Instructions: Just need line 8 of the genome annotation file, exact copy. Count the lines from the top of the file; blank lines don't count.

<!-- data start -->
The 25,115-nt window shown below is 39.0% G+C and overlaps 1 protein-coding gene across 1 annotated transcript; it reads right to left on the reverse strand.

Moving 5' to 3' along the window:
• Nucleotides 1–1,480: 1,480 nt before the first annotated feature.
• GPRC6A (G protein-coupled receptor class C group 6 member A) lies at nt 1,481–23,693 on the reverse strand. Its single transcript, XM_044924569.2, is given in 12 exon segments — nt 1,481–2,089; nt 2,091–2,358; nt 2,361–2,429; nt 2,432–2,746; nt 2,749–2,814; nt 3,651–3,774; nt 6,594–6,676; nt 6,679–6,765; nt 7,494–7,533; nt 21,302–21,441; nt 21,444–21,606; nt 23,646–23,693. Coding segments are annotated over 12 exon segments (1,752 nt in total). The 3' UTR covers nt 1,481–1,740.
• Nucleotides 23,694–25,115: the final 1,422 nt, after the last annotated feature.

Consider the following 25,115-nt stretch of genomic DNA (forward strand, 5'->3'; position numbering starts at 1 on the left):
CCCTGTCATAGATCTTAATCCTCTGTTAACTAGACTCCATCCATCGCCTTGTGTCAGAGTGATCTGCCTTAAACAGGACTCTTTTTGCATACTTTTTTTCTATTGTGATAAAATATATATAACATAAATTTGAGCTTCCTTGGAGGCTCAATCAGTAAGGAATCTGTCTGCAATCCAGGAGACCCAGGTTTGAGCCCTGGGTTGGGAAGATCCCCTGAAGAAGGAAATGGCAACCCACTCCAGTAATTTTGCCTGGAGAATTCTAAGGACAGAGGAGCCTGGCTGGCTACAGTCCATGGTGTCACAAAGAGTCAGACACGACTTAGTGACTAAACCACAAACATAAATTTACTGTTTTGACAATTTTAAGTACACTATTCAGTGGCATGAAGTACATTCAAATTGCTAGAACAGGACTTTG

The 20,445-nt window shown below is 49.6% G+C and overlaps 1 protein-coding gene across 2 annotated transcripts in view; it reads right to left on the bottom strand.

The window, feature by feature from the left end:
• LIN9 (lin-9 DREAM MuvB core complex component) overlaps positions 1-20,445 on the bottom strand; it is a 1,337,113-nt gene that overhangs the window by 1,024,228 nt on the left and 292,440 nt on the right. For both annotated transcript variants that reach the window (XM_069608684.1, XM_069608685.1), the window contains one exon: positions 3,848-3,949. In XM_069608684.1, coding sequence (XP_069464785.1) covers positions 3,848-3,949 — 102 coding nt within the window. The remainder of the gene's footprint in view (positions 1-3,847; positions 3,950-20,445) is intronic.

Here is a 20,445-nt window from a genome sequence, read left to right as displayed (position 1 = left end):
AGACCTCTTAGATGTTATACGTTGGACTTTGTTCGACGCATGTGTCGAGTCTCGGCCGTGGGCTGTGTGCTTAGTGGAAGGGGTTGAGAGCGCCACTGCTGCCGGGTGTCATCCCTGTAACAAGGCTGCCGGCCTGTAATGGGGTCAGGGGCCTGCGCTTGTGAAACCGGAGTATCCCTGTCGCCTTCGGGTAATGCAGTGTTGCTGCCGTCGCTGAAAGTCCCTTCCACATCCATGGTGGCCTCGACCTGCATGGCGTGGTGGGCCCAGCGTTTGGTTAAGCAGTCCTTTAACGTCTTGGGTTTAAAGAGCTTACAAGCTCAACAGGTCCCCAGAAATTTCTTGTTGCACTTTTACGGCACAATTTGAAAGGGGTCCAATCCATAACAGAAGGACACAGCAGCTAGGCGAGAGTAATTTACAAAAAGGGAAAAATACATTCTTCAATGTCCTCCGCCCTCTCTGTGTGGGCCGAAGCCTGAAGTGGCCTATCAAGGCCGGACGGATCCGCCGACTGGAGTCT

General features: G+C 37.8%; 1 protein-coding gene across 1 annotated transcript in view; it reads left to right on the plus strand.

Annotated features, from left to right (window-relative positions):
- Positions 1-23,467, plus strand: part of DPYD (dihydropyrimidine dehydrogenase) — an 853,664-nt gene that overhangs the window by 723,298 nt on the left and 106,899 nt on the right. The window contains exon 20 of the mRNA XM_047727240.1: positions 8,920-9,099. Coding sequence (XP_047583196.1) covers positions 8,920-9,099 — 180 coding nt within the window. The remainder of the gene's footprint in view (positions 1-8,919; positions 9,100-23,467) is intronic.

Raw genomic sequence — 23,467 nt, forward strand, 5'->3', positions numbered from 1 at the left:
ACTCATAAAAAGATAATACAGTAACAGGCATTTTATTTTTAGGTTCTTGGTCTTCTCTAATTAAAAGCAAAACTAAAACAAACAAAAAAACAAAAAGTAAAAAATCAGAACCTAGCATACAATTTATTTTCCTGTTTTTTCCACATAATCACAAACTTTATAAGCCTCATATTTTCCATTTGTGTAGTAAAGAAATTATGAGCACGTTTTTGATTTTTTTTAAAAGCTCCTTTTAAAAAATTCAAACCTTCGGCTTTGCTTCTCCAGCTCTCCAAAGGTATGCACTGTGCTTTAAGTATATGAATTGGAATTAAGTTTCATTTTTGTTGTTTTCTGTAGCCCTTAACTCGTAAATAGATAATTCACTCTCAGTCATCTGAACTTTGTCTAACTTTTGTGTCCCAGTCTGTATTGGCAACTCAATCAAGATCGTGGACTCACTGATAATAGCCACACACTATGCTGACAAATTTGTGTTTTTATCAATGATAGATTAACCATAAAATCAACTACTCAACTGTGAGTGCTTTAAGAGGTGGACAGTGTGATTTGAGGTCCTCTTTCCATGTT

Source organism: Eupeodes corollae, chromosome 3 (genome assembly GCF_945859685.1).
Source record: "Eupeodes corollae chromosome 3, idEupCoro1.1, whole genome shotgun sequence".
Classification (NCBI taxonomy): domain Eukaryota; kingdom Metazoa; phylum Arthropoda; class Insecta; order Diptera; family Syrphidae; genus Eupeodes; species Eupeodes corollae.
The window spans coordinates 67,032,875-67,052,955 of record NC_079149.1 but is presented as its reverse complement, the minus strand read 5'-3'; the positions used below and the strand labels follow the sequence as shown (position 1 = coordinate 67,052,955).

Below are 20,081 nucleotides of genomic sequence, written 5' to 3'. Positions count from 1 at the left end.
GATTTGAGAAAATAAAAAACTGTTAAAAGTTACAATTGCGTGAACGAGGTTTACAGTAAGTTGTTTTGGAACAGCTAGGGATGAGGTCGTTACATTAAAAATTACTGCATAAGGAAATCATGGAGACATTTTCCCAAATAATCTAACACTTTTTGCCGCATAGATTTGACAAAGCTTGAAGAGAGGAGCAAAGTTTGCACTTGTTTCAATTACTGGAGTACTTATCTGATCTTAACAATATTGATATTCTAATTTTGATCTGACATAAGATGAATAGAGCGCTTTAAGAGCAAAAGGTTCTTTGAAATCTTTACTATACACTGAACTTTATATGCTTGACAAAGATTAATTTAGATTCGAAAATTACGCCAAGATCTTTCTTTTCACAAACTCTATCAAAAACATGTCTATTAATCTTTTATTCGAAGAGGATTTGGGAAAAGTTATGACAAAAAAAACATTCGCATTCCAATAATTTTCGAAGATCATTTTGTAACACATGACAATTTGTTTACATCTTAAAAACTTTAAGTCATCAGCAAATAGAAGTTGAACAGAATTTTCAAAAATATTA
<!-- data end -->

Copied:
The 20,445-nt window shown below is 49.6% G+C and overlaps 1 protein-coding gene across 2 annotated transcripts in view; it reads right to left on the bottom strand.